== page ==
Item 1: A lot of 5.25” disks. On a quick review, it looks like there are a bunch of disk magazines, and various disks from user groups, as well as a few other odds an ends.

5.25floppiesItem 2: A lot of 3.5” disks. A lot of shareware from the Christella Enterprise Catalog, as well as a bunch of fonts and graphics software, as well as a few games and other odds and ends.

3.5floppiesItem 3: An Apple IIGS ROM 00 with a Transwarp GS card. What’s exciting about this one is that I was able to acquire the whole setup for US$710 + shipping. The Transwarp usually sells for about that much on its own. But, for that price, I got a ROM 00 IIGS with Transwarp GS and RAM cards, a monitor, keyboard and mouse, and two 3.5” 800K disk drives (which is good, because it looks like my old 3.5” drive has died). So, I consider that a pretty good deal!

IIGSAll of this came in a couple of days ago, so when I get a chance to play with it, my plan is to sort through and image the surviving disks and make them available, as well as to write about anything interesting that I find. It looks like the disks were stored relatively well, so I’m hoping to get a recent recovery rate from them. But, that’s a topic for another post…

Adventures in Retrocomputing: The Apple IIGS

When I was a kid, the Apple IIGS was the computer to have. It was the cream of the Apple ][ line, with a great library of games and software. Unfortunately, I didn’t get one as a kid. Instead, I got a Macintosh LCII, which was definitely the right decision in 1992. The Apple ][ line was just about dead, and the Macintosh was the future. I got many good years out of that computer, and last time that I checked, it still works.

However, one of the nice things about growing up, (and the invention of eBay), is that you can now afford to get the “toys” that you really wanted as kid, usually for a reasonable price. The same principle applies to those who collect classic cars.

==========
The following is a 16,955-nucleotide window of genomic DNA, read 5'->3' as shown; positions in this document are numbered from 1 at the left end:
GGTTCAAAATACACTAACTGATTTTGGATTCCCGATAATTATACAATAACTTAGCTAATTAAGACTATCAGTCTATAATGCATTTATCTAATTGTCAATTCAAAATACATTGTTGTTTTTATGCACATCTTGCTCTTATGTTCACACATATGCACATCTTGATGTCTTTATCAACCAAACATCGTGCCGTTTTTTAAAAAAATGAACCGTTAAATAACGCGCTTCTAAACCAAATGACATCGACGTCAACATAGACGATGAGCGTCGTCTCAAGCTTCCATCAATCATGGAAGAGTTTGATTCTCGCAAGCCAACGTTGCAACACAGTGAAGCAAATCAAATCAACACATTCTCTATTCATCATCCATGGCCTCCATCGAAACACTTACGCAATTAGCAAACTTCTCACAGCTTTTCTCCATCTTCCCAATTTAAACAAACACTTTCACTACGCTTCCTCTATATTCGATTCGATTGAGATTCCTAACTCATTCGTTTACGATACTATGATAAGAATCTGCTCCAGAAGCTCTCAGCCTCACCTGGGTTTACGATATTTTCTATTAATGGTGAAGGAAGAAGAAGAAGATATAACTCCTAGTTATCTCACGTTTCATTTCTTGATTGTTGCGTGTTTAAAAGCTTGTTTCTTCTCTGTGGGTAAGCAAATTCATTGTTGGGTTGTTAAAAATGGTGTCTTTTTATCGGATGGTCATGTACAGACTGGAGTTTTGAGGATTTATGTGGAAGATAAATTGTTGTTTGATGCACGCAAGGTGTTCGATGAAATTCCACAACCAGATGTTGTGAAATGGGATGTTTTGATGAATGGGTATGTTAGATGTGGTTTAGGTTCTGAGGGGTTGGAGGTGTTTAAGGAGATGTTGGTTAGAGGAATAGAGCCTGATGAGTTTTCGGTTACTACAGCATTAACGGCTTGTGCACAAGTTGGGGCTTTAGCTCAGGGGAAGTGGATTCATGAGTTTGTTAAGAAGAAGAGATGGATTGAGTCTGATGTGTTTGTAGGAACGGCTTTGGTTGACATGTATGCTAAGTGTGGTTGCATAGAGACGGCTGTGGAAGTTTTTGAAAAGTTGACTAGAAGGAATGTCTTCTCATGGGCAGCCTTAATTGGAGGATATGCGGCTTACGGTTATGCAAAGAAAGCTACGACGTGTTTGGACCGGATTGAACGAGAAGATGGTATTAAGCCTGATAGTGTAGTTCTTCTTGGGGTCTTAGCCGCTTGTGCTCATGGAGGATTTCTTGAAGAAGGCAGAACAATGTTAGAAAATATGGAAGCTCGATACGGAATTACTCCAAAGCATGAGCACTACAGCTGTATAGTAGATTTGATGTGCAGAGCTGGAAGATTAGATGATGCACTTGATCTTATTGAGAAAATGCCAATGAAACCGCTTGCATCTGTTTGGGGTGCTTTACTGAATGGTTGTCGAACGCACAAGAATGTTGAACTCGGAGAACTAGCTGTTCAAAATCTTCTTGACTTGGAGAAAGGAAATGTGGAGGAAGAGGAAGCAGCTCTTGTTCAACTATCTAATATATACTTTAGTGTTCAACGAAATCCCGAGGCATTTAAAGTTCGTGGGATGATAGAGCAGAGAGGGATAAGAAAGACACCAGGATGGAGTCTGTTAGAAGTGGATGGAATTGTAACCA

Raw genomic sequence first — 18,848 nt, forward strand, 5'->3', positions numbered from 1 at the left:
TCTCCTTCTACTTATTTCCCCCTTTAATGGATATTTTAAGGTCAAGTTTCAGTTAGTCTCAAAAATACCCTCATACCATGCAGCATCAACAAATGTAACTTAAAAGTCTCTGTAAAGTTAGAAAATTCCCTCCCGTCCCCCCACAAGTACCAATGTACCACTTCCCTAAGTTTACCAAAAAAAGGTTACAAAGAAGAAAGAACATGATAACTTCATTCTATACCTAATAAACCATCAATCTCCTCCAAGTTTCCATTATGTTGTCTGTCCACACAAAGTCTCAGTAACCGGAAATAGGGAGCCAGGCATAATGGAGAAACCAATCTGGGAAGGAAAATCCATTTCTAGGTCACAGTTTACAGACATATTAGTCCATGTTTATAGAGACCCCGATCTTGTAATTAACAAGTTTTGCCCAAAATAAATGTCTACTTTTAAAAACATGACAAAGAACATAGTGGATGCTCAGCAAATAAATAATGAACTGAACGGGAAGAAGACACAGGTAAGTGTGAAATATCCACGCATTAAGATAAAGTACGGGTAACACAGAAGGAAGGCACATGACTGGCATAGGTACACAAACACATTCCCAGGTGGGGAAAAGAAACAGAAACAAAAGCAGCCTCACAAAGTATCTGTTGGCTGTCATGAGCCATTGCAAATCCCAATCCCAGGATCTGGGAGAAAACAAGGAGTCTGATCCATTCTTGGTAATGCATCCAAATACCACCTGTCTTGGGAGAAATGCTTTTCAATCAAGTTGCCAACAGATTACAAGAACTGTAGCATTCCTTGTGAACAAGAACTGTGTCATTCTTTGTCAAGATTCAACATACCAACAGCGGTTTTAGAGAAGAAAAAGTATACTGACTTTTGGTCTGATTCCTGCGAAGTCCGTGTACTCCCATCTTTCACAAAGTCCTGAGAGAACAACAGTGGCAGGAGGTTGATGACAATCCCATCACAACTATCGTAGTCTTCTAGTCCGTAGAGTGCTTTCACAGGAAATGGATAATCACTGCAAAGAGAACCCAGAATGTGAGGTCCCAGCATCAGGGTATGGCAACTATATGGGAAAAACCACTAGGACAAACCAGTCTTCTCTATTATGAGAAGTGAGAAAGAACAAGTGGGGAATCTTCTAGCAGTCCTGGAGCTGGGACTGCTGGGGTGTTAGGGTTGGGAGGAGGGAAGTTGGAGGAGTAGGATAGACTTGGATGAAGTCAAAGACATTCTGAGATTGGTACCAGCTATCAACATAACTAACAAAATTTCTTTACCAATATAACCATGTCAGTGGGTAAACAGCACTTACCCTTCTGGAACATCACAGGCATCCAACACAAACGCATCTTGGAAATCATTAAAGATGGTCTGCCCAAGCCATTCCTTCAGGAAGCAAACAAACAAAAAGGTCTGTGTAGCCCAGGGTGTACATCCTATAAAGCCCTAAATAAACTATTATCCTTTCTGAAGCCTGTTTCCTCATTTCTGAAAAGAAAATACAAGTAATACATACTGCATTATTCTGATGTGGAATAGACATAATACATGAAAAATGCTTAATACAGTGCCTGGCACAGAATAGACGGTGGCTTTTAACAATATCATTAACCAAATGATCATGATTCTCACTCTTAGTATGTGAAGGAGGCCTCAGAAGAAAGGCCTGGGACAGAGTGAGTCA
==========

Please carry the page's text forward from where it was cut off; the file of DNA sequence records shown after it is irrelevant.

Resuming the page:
So, starting last February, I did a bit of research, then took to eBay and started collecting parts. By consulting various sources, I came up with the following list of must haves to assemble a capable “modern” IIGS system:

  • A IIGS CPU (ROM 01 or ROM 03)
  • A color monitor (either an AppleColor Composite Monitor or the preferred AppleColor RGB monitor)
  • A monitor cable (harder to come by than you’d think)
  • A Keyboard, Mouse and Joystick
  • A printer (Probably an Imagewriter II – a Laserwriter if I’m really lucky)
  • Disk drives (At 1, preferably 2 each of the 5.25” and 3.5” floppys)
  • A Memory Expansion card (Min 4MB, 8MB preferred)
  • A SCSI card (Apple Fast SCSI preferred)
  • A hard drive
  • A CD-ROM drive
  • An uthernet Ethernet card (http://www.a2retrosystems.com/)
  • An accelerator card (a Transwarp GS or ZipGS)

Long list, eh? I also needed media, and a way to get software from a modern computer to the IIGS. The community has long had a solution for in the form of ADTPro.

I’ve been making good progress down the list, acquiring a ROM 03 IIGS, an AppleColor RGB monitor, (although it took me another 6 months to get the cable for it) and a disk drive. I even wound up acquiring a complete ROM 01 IIGS system with composite monitor, keyboard, mouse, joystick, 2 disk drives, and printer (and bonus Kensington SystemSaver IIGS) because it was cheaper to buy the whole system and only use what I needed, rather than to buy individual parts. Unfortunately, the printer got destroyed in shipping, but insurance covered it.

By the beginning of the summer I had all of the components together, but the ROM 03 system that I had was fairly barebones – I think that it may have originally come from a school – so it had no expansion cards, and even with the ADTPro software, it was rather tedious to copy floppy images over. Pickings were slim on eBay, so I put the project on hold. I was not too keen on investing in a 30 year old hard drive anyways, especially when much more modern technology was available.

Back in February, I had put myself on the waiting list for the next run of CFFA3000 cards. These let you plug in a CF Card or USB flash drive and load disk images (both hard drive and floppy images) from it, allowing you to use modern solid-state technology to replace old magnetic media entirely. In September, Rich Dreher announced that he would be starting the new run of cards, so I put in my order, and received it early in November.  This let me put the system properly through its paces, installing GS/OS 6.0.1 and trying out a few games. Everything worked great!

Now I just need to source some more software, and a Memory upgrade, SCSI card, and a CD-ROM drive to bring the system to it’s full potential. An accelerator would be nice, but not necessary, and I have some good news on the uthernet front – a new production run should see the light of day before too long. No hard dates of course, but the project is still alive.

It’s nice to see that the community is still alive and active, and I look forward to getting deeper into this project, as soon as I can scrape up the last few parts that I need.